, Gateways to Alissia 2, will be published on April 11th by Harper Voyager Impulse.
The Portal Fantasy Is Not Dead
Have you ever wished you could enter another world through a magic wardrobe, or take a stargate to a parallel dimension? If so, my friend, you’re a fan of the portal fantasy. This is a loose term for science fiction and fantasy stories that connect one world – often Earth, but not always – to another time, place, or dimension. The portal that does the connecting might be of magical, technological, or natural origin. No matter the type, the concept of a portal fantasy is easily defined: someone goes through a thing
and ends up somewhere else.
If this concept sounds familiar, that’s because portal fantasy has pervaded literature for decades. Robert Heinlein’s Tunnel in the Sky
(1955) offers a classic take on the idea. The main character, Rod Walker, is a high school student who dreams of becoming a professional colonist. The final test of his advanced survival course is a brutal challenge: to stay alive for several days on a hostile planet. Students reach the planet by way of a “Ramsbotham portal” – a man-made teleportation device that promptly malfunctions, stranding Rod and the other students on an uninhabited world.
Not all portal stories take the reader to hostile worlds, however. In C.S. Lewis’s Chronicles of Narnia
, the children depart wartime England for a fantastical world where the beavers can talk and they get to rule as monarchs (the children, not the beavers). Having sold more than 100 million copies in 47 languages, Narnia is probably the work that most readers think of when they hear portal fantasy
In the last few years, however, some in the publishing world have grumbled that the portal fantasy fad might be over. Done with. Absolutely cannot sell. Some have gone so far as to proclaim that the portal fantasy is dead.
This is a falsehood. Portal fantasy is alive and well in the publishing world. To prove this, I went to Twitter and asked people to share their favorite portal fantasies published in the last couple of years. The responses overwhelmed my feed, and demonstrated just how diverse and vibrant the portal fantasy subgenre has become. Take a look at these recent examples, and you’ll see that we’re well beyond wardrobes, now. A Darker Shade of Magic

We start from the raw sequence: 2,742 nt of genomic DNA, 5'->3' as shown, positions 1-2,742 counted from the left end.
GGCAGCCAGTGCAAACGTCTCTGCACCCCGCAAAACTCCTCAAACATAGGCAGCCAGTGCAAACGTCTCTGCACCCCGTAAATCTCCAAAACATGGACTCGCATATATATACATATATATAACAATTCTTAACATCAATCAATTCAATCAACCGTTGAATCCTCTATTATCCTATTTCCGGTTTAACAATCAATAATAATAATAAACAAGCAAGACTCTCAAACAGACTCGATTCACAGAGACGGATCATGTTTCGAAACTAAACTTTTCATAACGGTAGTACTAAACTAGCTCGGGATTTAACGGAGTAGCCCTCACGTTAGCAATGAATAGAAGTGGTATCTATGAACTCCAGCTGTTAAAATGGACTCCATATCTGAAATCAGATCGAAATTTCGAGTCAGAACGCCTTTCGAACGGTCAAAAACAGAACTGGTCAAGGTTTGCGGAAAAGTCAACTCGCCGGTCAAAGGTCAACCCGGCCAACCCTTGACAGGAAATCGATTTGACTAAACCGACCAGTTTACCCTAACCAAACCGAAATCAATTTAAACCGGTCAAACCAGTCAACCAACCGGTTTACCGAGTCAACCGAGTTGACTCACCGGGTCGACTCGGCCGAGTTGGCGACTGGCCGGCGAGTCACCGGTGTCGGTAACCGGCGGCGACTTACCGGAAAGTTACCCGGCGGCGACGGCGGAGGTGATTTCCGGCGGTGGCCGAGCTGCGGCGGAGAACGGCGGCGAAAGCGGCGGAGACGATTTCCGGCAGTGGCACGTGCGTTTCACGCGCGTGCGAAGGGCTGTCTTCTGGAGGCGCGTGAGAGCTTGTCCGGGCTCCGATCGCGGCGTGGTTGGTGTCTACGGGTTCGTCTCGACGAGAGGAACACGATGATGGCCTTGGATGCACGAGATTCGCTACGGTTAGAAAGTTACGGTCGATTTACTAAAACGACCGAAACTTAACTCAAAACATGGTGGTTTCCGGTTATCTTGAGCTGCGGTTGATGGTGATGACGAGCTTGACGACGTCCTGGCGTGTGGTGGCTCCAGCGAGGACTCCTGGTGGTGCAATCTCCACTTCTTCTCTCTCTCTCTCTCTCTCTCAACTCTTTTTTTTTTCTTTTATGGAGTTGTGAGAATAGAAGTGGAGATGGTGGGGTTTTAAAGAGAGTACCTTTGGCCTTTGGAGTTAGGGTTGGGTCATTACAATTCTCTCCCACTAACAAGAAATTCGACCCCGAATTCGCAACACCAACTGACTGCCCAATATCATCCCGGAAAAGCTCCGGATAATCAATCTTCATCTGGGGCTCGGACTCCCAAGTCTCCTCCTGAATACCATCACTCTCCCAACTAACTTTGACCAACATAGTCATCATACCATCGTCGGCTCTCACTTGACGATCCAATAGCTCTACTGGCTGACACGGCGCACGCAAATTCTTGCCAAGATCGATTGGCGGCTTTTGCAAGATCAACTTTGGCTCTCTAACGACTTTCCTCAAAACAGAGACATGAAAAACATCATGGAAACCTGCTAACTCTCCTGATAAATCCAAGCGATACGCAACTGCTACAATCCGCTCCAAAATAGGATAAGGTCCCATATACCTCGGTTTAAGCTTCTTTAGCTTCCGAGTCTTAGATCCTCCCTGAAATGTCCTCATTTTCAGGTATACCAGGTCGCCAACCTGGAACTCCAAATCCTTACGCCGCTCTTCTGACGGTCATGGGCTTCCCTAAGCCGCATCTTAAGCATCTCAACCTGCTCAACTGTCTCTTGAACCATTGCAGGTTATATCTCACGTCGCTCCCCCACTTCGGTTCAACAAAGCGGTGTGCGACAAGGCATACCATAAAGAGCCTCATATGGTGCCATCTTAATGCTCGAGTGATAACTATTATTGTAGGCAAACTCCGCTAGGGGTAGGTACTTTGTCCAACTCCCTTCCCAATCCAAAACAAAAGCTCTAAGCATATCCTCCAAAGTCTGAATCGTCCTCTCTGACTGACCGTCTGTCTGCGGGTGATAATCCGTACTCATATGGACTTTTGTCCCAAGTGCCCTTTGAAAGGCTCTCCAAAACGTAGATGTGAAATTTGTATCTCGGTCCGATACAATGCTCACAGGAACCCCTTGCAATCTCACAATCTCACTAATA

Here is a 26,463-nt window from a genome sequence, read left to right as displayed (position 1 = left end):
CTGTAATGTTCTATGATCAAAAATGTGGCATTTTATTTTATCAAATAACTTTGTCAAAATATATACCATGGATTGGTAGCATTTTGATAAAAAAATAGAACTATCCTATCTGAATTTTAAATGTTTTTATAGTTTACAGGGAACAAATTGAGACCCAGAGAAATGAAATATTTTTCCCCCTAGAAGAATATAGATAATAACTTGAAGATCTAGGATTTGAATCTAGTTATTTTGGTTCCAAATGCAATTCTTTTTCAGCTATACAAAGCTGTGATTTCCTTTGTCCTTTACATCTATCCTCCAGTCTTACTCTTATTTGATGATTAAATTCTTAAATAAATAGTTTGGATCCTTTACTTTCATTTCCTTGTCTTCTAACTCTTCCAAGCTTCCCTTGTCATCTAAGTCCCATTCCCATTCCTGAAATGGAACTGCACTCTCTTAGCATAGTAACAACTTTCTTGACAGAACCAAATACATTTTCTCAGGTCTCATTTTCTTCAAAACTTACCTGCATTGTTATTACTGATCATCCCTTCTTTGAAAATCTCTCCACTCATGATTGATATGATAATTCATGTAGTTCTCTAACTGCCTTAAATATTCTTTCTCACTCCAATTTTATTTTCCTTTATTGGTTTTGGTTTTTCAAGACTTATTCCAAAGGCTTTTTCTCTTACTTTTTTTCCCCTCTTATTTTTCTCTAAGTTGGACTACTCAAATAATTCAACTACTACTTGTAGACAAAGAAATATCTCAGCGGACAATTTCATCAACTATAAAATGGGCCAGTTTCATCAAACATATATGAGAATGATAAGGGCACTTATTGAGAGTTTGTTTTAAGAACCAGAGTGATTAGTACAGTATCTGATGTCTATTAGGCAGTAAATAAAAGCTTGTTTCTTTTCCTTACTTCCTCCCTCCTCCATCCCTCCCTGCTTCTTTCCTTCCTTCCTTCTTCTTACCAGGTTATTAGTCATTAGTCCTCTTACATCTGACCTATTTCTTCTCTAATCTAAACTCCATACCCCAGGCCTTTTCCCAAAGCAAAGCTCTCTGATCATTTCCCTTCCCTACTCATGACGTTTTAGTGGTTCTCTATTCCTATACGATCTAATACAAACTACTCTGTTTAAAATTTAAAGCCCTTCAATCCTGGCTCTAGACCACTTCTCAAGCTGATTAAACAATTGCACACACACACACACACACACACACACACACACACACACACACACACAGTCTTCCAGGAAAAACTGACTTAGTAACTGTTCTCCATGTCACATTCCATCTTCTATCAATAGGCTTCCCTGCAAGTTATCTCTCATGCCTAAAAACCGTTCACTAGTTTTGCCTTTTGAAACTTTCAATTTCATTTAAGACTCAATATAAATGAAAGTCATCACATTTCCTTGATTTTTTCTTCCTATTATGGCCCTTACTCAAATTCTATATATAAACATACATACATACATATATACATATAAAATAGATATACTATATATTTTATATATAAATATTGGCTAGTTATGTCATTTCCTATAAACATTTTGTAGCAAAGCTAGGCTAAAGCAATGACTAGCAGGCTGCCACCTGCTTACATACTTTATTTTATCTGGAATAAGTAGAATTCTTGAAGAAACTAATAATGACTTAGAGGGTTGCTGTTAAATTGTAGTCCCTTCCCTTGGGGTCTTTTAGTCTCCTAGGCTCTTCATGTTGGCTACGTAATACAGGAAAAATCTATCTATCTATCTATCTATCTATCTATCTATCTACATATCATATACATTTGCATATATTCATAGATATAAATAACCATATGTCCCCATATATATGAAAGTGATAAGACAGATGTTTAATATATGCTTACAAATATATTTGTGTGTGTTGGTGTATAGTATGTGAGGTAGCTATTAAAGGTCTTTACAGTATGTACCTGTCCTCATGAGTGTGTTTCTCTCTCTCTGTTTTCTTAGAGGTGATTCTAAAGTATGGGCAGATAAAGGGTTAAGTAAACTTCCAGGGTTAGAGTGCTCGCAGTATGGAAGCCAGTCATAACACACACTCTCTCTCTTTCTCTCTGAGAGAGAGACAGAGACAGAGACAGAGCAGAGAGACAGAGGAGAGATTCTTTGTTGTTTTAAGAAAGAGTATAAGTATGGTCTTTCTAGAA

by V.E. Schwab
In this series, there are four parallel versions of London: Red London, where magic is revered, White London, where people fight to control magic and monarchy both, Grey London, where no magic exists at all, and Black London, the forbidden realm no one speaks of. The main character is a rare breed of magician who travels between them as a sort of diplomat, until he unwittingly stumbles upon a dangerous artifact from Black London that must be returned there.Hollow World
by Michael J. Sullivan
Ellis Rogers is just a regular guy who, upon learning that he has a terminal illness, decides to try out the time machine he’s built in his garage. If it works, he might find more than just a cure for his illness: he might find paradise. But first, he’ll have to survive the Hollow World that lies between. Thief of Lies
by Brenda Drake
Don’t you hate it when you finally work up the nerve to talk to that hot guy in the library, only to have him disappear? That’s what happened to Gia Kearns. When she examines the strange book about world libraries that he abandoned, it transports her to a library in Paris. And summons a demonic hound that pursues them until the hit guy and his friends – who are actually magical knights charged with protecting humanity – show up to rescue them. And that’s just the beginning of this adventure.Every Heart a Doorway
by Seanan McGuire
I love the synopsis to this book: “Children have always disappeared under the right conditions; slipping through the shadows under a bed or at the back of a wardrobe, tumbling down rabbit holes and into old wells, and emerging somewhere... else.”
Nancy tumbled through such a gateway once, but now she’s back. It changed her, but the other children under Miss West’s care understand. They’ve had similar experiences, and each of them searches for a way back to their own fantasy world. An Accident of Stars
by Foz Meadows
Saffron Coulter’s dreads going to school every day, where a boy harasses her without mercy. When a stranger shows her a moment of kindness, Saffron follows her and stumbles through a hole in reality. She finds herself trapped in a magical realm on the brink of civil war. She falls in with the wrong faction and must flee to the dubious safety of another country, and it’s still better than a day at high school.Gateway to Fourline
by Pam Brondos
College student Natalie Barns takes a job at a costume shop because she needs tuition money, and in spite of her reservations about a weirdo co-worker. When she stumbles through the strange door in the back of the shop, she finds (of course) a magical world on the other side. But unlike the children in Narnia, she’s not granted royalty status or special abilities. All she knows how to do is run. In a world filled with deadly magic and decaying monsters, she’ll be doing quite a lot of that. The Mirror Empire
by Kameron Hurley
In the world of this book, magic is governed by the rise and fall of celestial bodies. At their peak, certain forms of magic are strong enough to create a portal to other realms (none of them Earth). Whether it’s frozen tundra where very little can survive, or a tropical clime where semi-sentient plants can kill, each realm is uniquely complex. Now, a dark chaotic star’s rise will bring all of these worlds together, and only one can survive.